Visually it goes from being super-interesting, to just annoying - and that's a bit annoying since the visuals are the only decent thing in the movie: the story could have been appealing, but it was stretched way too much - and set up just to have 'shouldiwatchmysisdoingthings' scenes. O.o
The wild effects are impressive but lose their charm well before an hour for me personally. Gaspar Noe always has a strong beginning and then just drifts aimlessly. IDK if DMT could even save this weak plot. Opening credits are iconic. Saul Bass would be proud!
7.5/10 A film to admire, especially for cinematography and VFX, but impossible to love; it is hypnotic, but at times it can be repulsive. During some sequences it bore me, but in the last sequence it left me completely speechless. So, good job monsieur Noè. P.S. extra point for the flashback scenes, thats the way you handle memories
Noé's attempt to empathise with his characters is just futile, totally not his job. Also, trying to shock avarege viewers showing a spirit fucking his own sister and other incestuous stuff is a funny thing to do, I agree, but the rest of us are shocked only with sillyness. Boring, incongruous, at times wonderful. It could have been a good short.
Provocative. Extreme. "A psychedelic melodrama" as Noè says... An extreme journey through Tokyo neon lights, hallucinations, aeral views, that nihilisticly ends up with a word "Void", as a sort of warning that tell us the circle of life is endless and maybe it's just an eternal rotating movement around the void.
I watched this movie last night and still fascinates me. Unusual camera angles and the visual effects in the film are spectacular! I'm a little confused in the middle of movie. I think it could be because of some very long sequences. Or perhaps, it is too early to understand.
Noé's nauseating masterclass after Irreversible. There is a scene that haunts me ever since I saw the film for the 1st time in a theatre : the toilet scene. It gives the suffocating and nauseous feeling that comes with realizing how thin the transition from life to death really is. Why's the film so annoyingly long? Because under acid times moves tremendously slowly. And yes, sometimes it's not pleasant at all.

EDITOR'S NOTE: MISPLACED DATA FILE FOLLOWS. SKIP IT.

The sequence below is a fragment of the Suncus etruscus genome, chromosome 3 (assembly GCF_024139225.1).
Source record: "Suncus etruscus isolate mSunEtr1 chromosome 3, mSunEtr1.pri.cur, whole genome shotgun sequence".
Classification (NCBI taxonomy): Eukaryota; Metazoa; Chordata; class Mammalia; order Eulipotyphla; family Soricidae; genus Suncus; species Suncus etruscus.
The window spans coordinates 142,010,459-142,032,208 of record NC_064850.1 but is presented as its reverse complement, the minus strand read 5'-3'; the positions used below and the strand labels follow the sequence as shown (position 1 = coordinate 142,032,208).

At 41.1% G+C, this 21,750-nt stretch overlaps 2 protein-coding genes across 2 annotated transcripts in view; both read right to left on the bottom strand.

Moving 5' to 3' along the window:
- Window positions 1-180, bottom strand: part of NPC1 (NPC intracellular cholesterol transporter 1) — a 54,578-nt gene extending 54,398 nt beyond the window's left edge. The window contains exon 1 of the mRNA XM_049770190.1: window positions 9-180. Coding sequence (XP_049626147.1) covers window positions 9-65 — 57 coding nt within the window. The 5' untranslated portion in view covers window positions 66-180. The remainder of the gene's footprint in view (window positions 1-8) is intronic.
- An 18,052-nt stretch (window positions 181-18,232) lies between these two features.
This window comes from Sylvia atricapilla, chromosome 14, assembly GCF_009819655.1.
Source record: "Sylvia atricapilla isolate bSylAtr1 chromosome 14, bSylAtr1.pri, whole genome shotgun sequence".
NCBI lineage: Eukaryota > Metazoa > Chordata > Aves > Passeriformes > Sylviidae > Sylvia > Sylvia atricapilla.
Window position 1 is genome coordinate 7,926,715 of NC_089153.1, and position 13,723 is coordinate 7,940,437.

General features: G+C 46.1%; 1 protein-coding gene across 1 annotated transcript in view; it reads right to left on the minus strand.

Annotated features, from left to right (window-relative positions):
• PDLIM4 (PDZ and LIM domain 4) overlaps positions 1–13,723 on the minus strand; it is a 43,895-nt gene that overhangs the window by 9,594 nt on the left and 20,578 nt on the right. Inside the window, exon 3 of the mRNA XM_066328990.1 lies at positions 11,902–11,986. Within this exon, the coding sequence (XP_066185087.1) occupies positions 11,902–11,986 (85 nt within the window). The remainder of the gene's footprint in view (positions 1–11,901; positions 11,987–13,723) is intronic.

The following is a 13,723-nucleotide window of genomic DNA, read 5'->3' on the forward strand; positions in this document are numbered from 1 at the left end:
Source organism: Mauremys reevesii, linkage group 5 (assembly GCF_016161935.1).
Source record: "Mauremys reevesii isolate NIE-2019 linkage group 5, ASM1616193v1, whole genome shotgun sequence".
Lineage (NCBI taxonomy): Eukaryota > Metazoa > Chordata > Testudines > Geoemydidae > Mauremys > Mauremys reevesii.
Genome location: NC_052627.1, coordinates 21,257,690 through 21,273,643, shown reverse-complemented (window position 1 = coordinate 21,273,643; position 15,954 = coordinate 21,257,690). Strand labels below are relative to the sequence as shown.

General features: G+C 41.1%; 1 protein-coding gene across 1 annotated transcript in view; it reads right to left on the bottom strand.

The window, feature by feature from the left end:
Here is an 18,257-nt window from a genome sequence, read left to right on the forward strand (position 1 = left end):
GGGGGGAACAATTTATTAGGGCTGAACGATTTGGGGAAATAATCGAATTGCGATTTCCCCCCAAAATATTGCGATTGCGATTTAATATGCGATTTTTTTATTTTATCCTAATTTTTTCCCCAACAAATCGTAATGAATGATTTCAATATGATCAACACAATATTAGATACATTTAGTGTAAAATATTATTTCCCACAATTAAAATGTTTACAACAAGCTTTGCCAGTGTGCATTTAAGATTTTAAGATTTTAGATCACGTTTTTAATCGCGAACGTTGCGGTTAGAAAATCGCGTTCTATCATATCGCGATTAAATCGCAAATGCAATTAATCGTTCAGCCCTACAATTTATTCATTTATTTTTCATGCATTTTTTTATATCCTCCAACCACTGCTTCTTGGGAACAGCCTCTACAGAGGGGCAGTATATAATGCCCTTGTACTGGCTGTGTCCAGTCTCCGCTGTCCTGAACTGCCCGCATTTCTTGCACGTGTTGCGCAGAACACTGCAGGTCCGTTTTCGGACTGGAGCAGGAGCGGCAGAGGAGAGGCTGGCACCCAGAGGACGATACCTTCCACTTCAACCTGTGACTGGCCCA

Enter the Void peaks as a hypnotic visual spectacle – a neon trance meditation that delves deeply into some sickly, unspoken crevices – that only stutters at the cloying clasp of Noé's ego. That said, I can't help but admire his vision, style and audacity; it's altogether the kind of balls-to-the-wall crazy cinema that should at least be experienced, if not embraced.
Enter the void is like a new psychedelic, glamorous and kubrickaesque drug. People who talk about this film said "is only a style exercise", and yes it is, but it works. It hasn't a strong plot, screenplay or dialogue. Noé's target were one: instill a strong perception of solitude in a world that eternally row against you and, if a great director communicates through images, ladies and gentlesmen, Gaspar Noé did it.
The Tibetan Book of the Dead, and DMT. I thought like the soul didn't get to choose it's rebirth, but that it's rebirth was contingent on the way the soul responds to the Bardos, but I'm no expert. All I know is authentic or not, it was a mistake having him reincarnate as his sister's baby. That's retarded.